The recreations of Carrie Fisher and Peter Cushing was, to me, to low point of the film just because it was un-canny valley. It looked like computer game characters stuck into a film. Which was weird because if you look at the "made young" effects in Winter Soldier or Guardians of the Galaxy vol. 2 Disney does have the tech to do it scarily well.

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Sorry, but most of Yoda's advice is utter crap

Do or do NOT; There is no try

What a shitty piece of advice; If you can't do it first attempt, don't bother. There is no try? Bullshit, there is ONLY try, and if you fail try again, and again until you figure it out.

<grumble/rant>

Permission to fail is an important concept; Time more people learned that. We are where we a as a species as a civilisation because of our failures, we screw up, we learn from out mistakes, we get better at things.

<grumble/rant>

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What a shitty piece of advice; If you can't do it first attempt, don't bother. There is no try? Bullshit, there is ONLY try, and if you fail try again, and again until you figure it out.

What you miss here is that at least the way I read it is, you should not go into a task with the mindset to try to do it, but go into it with the mindset to do it. You may well have to make many attempts but if you start out with an attitude of I will TRY to do this rather then I WILL do this you are more likely to fail in the end.

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I'm going to make enemies here. I saw the original SW, first run - and wasn't impressed by its (what we've come to know as) SFX.

Thing is - before SW, 'special effects' were supposed to allow the viewer to suspend disbelief, quickly enough to get back to the story. The film-maker showed you a glimpse of a model/matte/whatever, in action. Then he showed it to you more slowly, meanwhile telling you "It's a gobblewhinger". So, the viewer told himself "OK, it's a gobblewhinger" and got on with the movie. It didn't really matter how 'accurate' it was.

But Lucas broke this, by making the SFX a star in its own right, displaying stuff long enough to show that it wasn't real, but that lots of money had been spent on it. Ever since, SFX has been lauded as if it deserves an Oscar of its own. But, if you're aware its a special effect, it isn't really effective, is it?

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I was 11 and on summer holidays when Star Wars Episode IV hit West Wales, and I saw it three times that summer. It was fantastic.

For the first time, the space ships used used and worn, instead of pristine. Fantastic.

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Exactly spot-on!

Well done El Reg.

Such a change to read an article about ILM that is properly researched and well written. Of course you could have mentioned such schisms as BFTR (Banned From The Ranch), Digital Domain, that Pixar began essentially, as an ILM internal investigation or that Photoshop was invented, in part, by an ILM employee tinkering with programming in his time away from work,

Oh, and that little project began life as "Adventures of Luke Starkiller, as Taken From the Journal of the Whills, Saga I: The Star Wars"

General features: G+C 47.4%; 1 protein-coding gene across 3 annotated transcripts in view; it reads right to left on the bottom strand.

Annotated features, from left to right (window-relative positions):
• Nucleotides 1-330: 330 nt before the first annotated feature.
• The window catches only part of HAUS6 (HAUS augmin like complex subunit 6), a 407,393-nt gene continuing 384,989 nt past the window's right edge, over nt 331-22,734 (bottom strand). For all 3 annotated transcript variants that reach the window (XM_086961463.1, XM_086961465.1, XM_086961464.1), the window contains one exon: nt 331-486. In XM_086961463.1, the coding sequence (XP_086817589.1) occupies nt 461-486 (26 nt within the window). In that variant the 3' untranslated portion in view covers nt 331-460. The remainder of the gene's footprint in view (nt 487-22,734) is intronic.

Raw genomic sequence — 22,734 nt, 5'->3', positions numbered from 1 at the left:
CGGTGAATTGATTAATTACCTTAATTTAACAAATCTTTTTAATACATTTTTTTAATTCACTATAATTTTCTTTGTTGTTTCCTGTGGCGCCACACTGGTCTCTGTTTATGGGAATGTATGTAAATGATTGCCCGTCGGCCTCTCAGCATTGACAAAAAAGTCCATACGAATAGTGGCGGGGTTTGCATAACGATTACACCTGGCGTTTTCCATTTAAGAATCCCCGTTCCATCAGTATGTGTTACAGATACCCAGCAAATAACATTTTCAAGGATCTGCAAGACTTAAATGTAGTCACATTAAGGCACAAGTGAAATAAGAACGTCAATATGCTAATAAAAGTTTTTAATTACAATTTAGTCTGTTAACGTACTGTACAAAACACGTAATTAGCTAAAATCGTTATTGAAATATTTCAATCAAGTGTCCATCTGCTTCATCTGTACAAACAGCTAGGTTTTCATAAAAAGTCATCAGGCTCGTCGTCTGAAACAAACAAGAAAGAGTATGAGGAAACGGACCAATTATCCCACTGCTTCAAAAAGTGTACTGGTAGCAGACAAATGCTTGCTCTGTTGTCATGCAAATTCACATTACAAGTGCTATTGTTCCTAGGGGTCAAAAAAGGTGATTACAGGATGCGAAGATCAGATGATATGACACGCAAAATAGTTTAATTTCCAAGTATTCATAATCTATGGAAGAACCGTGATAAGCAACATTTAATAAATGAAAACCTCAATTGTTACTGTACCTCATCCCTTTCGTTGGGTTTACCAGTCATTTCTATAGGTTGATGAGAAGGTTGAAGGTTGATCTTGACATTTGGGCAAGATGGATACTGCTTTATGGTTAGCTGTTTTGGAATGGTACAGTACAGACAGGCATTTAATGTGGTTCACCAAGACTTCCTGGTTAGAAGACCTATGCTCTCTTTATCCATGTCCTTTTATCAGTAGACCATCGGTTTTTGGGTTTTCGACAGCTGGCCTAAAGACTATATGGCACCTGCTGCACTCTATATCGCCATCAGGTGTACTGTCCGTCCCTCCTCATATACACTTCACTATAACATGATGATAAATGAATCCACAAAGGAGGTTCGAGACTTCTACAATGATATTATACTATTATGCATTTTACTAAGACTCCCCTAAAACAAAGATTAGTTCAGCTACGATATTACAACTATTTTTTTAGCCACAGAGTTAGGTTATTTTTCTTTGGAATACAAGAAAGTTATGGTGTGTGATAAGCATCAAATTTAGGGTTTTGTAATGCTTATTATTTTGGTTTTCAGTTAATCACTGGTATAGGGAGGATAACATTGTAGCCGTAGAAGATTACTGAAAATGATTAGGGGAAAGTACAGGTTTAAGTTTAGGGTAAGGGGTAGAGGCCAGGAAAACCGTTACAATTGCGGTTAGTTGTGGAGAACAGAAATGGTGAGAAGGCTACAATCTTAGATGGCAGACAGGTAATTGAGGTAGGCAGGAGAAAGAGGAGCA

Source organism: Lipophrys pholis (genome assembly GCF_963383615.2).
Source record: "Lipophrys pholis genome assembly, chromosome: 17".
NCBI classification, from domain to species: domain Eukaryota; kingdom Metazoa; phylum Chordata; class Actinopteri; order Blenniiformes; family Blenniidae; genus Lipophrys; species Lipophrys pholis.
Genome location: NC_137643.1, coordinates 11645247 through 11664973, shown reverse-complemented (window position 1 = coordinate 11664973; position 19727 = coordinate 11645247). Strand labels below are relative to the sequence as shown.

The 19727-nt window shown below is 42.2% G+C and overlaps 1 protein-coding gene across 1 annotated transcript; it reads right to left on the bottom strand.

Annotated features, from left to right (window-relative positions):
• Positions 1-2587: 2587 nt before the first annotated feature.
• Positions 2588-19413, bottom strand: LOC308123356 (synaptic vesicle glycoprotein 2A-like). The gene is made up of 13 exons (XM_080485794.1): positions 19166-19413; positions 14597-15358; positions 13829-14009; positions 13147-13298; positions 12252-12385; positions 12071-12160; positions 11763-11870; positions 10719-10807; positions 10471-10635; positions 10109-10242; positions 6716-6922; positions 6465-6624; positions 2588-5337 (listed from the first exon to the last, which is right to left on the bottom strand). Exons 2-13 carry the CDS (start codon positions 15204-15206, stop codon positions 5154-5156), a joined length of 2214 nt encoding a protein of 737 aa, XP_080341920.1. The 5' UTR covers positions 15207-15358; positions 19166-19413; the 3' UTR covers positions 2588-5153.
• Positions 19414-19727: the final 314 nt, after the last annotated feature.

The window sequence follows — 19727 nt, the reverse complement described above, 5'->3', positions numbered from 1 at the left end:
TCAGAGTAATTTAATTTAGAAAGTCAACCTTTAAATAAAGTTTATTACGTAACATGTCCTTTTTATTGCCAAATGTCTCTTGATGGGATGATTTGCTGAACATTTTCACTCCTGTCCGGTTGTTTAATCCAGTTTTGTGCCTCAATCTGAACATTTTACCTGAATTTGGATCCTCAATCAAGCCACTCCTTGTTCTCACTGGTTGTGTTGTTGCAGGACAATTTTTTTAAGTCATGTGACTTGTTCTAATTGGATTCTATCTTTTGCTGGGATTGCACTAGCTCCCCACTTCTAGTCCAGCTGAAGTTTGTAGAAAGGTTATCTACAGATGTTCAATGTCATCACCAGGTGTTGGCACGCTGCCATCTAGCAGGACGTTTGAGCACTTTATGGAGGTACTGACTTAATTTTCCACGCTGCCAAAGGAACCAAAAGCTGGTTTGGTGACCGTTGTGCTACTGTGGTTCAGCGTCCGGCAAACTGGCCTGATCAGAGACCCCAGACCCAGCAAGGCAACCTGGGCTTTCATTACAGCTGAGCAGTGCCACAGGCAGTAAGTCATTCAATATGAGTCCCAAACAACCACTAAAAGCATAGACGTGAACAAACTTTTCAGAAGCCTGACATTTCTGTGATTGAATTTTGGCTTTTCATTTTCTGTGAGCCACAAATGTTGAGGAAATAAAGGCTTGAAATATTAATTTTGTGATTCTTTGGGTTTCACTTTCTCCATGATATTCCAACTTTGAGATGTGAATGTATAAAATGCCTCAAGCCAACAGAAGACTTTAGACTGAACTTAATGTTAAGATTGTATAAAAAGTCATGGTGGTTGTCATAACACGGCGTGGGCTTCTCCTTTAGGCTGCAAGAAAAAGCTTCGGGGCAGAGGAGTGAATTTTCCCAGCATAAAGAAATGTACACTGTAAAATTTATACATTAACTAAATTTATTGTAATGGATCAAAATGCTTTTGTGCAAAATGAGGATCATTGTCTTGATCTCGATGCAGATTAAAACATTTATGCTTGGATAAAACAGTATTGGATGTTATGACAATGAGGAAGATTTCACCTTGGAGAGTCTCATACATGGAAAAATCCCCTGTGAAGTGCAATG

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Re: Exactly spot-on!

Oh, and that little project began life as "Adventures of Luke Starkiller, as Taken From the Journal of the Whills, Saga I: The Star Wars"

What an amazingly catchy title. Why on earth did he change it? /s

Also a must-see: "The Escapades of Indiana Johnson, As Related To His Chiropodist, Installment 1: The Temple Of Deadly Doom"

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IT Angle

It's interesting how the little things matter

Computer controlled camera motion --> tighter ability to overlay different films (effectively the visual equivalent of "multi tracking" on audio tape) as each camera path exactly the same.

Higher resolution cameras --> Reduce graininess.

Between them these opened up a whole range of options for the film makers. Although it would have been nice to get some idea what qualifications you need to get into the industry today compared with them.

CGI still remains problematical. As the prequels showed just because you can create 1000s of robot "extras" unrolling across the background there are times when you shouldn't.

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Harrow

I have a recollection of reading that certain optical tricks used in the original film were developed at Harrow Technical College (now Westminster Uni).

Am I remembering correctly or not?

It does seem possible seeing that Elstree is not much more than a stone'S throw from Harrow.

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Han shot first.

Interesting that I can't see the third trilogy getting amended. The prequel trilogy needed to have some of the Lucas "magic" removed to make it more enjoyable but getting hold of these mystical fan edits is very tricky.

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Try this.

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Original 'Original Trilogy'

To see the theatre releases you need the 2008 6 dvd set with the Skywalker/Vader sabre fight in blue

http://www.ebay.co.uk/itm/Star-Wars-The-Original-Trilogy-DVD-2008-6-Disc-Set-Box-Set-/401333446780?hash=item5d7156687c:m:m6C6GAoZqeM0XE0WF41XRsQ

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ILM were definitely badass

There was a story circulating, possibly apocryphal, about a bunch of union reps turning up to the studio where ILM were working on shooting with the Dykstraflex. They were complaining that the camera was being operated by a non-union member. During the robust discussion, one of the techs surreptitiously programmed a series of moves into the Dykstraflex. Suddenly, the camera rears up off the floor, performed a complex series of pirouettes in the air and came to rest inches off the face of the lead union guy.

The ILM guy then said, "Show me a cameraman who can do that, and repeat it perfectly time after time, and I'll hire him!"